The user can selectively disable each of the four sensors (throttle angle, speed, EGO and manifold absolute pressure [MAP]), to simulate failures. Simulink accomplishes this with Manual Switch blocks. Double-click on the block to change the position of the switch. Similarly, the user can induce the failure condition of a high engine speed by toggling the switch on the far left. A Repeating Table block provides the throttle angle input and periodically repeats the sequence of data specified in the mask.
The fuel_rate_control block, shown in Figure 2, uses the sensor input and feedback signals to adjust the fuel rate to give a stoichiometric ratio. The model uses three subsystems to implement this strategy: control logic, airflow calculation, and fuel calculation. Under normal operation, the model estimates the airflow rate and multiplies the estimate by the reciprocal of the desired ratio to give the fuel rate. Feedback from the oxygen sensor provides a closed-loop adjustment of the rate estimation in order to maintain the ideal mixture ratio.
Figure 2: Fuel rate controller subsystem
A single Stateflow chart, consisting of a set of six parallel states, implements the control logic in its entirety. The four parallel states shown at the top of Figure 3 correspond to the four individual sensors. The remaining two parallel states at the bottom consider the status of the four sensors simultaneously and determine the overall system operating mode. The model synchronously calls the entire Stateflow diagram at a regular sample time interval of 0.01 sec. This permits the conditions for transitions to the correct mode to be tested on a timely basis.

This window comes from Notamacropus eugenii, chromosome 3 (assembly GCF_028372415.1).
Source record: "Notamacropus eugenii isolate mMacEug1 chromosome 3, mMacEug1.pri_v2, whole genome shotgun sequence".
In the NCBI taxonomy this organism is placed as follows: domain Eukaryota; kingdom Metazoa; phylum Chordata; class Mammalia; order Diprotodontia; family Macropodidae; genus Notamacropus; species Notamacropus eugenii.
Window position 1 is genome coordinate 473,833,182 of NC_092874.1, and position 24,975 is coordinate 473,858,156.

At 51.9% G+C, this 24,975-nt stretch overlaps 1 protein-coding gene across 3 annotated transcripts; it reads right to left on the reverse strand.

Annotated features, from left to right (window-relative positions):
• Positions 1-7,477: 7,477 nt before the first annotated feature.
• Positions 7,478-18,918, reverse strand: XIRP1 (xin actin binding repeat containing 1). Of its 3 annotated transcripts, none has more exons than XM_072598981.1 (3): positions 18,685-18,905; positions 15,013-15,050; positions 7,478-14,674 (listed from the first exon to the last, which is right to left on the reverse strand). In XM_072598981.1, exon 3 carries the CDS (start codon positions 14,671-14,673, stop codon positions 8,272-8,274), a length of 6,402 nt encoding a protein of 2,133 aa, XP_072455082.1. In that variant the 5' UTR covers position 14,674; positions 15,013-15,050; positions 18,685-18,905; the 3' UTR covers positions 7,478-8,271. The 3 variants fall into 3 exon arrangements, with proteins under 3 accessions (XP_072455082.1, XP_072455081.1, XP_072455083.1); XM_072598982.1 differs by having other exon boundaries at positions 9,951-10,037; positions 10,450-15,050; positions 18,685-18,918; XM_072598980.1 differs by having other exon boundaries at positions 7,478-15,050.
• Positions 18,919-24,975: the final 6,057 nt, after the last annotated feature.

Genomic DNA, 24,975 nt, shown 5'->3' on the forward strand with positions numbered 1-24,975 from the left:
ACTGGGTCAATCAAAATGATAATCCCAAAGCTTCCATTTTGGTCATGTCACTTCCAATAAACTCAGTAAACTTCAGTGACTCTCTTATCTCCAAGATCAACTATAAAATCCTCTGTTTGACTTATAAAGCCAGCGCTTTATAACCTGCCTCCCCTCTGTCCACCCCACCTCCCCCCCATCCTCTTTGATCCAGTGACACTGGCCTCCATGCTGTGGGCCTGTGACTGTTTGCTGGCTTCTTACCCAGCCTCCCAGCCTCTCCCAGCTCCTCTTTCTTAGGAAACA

To open the control_logic Stateflow chart, double click on it in the fuel_rate_control subsystem.
Figure 3: The control logic chart
When execution begins, all of the states start in their
normal mode with the exception of the oxygen sensor (EGO). The
O2_warmup state is entered initially until the warmup period is complete. The system detects throttle and pressure sensor failures when their measured values fall outside their nominal ranges. A manifold vacuum in the absence of a speed signal indicates a speed sensor failure. The oxygen sensor also has a nominal range for failure conditions but, because zero is both the minimum signal level and the bottom of the range, failure can be detected only when it exceeds the upper limit.
Regardless of which sensor fails, the model always generates the directed event broadcast
Fail.INC. In this way the triggering of the universal sensor failure logic is independent of the sensor. The model also uses a corresponding sensor recovery event,
Fail state keeps track of the number of failed sensors. The counter increments on each